ONYX ONE, the first randomised trial to compare a durable polymer drug-eluting stent to a polymer-free drug-coated stent in patients at high risk of bleeding and treated with one-month dual antiplatelet therapy (DAPT), has found that both are clinically safe and effective.
Stephan Windecker (Swiss Cardiovascular Center, Bern, Switzerland) reported the findings at late-breaking session at the Transcatheter Cardiovascular Therapeutics scientific symposium (TCT 2019; 25–29 September, San Francisco, USA).
Up to 40% of patients undergoing PCI have high bleeding risk (HBR) characteristics and current guidelines recommend three to six months of DAPT for high bleeding risk patients undergoing PCI, with consideration for DAPT duration as short as one month in selected patients. However, randomised data with shorter durations of DAPT are scarce, particularly for current generation polymer-based DES.
Windecker explained: “LEADERS FREE established the superiority of a polymer-free biolimus-A9 coated stents (BioFreedom) over otherwise identical bare metal stents in terms of both safety and effectiveness in high bleeding risk patients treated with one-month DAPT. But the current generation of polymer-based drug eluting stents have not been compared to polymer-free drug-coated stents in high bleeding risk patients treated with one-month DAPT.”
The objective of the Onyx ONE trial was to compare a polymer-based zotarolimus eluting stent (ZES; Resolute Onyx, Medtronic) to a polymer-free biolimus A-9 drug-coated stent (DCS; BioFreedom) in HBR patients with planned one-month DAPT (aspirin and an oral P2Y12 inhibitor).
The prospective, multicentre, single-blind trial enrolled 2,000 HBR patients who were randomized 1:1 at 84 global sites. The primary safety endpoint was cardiac death, myocardial infarction (MI), or definite/probable stent thrombosis at one year. The powered secondary endpoint was target lesion failure, a composite of cardiac death, target vessel myocardial infarction, or clinically driven target lesion revascularisation. Other secondary endpoints included device and procedure success rates, BARC bleeding, and the individual components of the primary endpoints.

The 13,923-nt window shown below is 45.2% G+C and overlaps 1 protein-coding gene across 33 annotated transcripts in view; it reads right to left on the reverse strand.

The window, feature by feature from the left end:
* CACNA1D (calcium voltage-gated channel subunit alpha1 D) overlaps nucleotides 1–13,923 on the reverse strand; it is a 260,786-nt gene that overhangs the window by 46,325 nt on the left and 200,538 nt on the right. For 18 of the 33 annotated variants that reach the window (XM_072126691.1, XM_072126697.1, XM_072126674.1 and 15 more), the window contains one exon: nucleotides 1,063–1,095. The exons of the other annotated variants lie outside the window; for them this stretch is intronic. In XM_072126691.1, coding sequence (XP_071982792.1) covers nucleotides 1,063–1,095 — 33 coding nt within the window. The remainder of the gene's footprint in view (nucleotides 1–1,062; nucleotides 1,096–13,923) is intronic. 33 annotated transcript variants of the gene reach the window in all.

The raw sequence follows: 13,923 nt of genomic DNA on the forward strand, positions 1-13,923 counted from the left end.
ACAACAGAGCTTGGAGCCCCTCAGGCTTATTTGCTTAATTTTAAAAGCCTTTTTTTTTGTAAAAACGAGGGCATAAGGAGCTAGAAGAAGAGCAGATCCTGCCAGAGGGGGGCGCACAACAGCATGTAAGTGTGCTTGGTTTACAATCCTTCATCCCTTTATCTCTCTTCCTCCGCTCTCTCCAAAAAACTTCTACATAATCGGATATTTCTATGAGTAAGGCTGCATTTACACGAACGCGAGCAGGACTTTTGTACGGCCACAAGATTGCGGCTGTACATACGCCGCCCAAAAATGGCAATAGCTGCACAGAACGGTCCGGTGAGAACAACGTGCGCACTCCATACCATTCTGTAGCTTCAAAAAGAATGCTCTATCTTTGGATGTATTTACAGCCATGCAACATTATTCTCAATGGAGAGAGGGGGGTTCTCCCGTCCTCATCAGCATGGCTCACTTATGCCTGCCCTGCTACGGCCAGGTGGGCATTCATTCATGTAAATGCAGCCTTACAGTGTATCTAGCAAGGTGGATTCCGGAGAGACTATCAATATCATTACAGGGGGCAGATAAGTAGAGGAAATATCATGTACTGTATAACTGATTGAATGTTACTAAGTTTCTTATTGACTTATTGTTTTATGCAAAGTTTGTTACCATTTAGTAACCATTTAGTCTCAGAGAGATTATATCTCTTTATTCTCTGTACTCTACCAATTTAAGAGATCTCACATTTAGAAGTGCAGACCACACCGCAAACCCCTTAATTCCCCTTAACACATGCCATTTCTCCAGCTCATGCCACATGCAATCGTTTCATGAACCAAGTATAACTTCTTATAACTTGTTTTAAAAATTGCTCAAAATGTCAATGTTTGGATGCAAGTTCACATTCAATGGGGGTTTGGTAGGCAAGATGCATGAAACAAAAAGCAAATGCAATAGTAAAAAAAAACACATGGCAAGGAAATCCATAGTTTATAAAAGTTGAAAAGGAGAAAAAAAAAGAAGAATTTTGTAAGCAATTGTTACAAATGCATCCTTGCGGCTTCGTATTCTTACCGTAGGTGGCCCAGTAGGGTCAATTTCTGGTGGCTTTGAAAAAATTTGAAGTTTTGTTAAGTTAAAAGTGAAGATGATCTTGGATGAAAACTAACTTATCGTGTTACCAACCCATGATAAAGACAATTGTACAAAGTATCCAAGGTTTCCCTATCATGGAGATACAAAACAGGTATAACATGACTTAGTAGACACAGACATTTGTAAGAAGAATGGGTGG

Of the 1,996 patients randomised, one-year follow-up was available in 98.5% (n=988) of the ZES arm and 97.6% (n=969) of the DCS arm. Baseline and lesion characteristics were similar among both groups. Crossover to an alternative stent occurred more frequently in the DCS arm (40 vs. 2, p<0.001), and ZES showed improved angiographic outcomes, resulting in greater device success post-PCI (92.8% for ZES and 89.7% for DCS, p=0.007). At two months post-PCI, 92% of patients were on single antiplatelet therapy and 88% were at one year. The primary safety endpoint of cardiac death, MI, or definite/probable stent thrombosis at one year was 17.1% for ZES and 16.9% for DCS (P noninferiority=0.011). In addition, the powered secondary effectiveness endpoint of target lesion failure at one year was 18% for ZES and 17.9% for DCS (hazard ratio [HR] 1.02, 95% confidence interval [CI] 0.83–1.26, p=0.84). Bleeding rates were also similar among both treatment groups.
Windecker said: “Among high bleeding risk patients treated with one-month DAPT after PCI, Resolute Onyx was as safe and effective as BioFreedom. Resolute Onyx had improved angiographic outcomes and greater device success post-PCI.”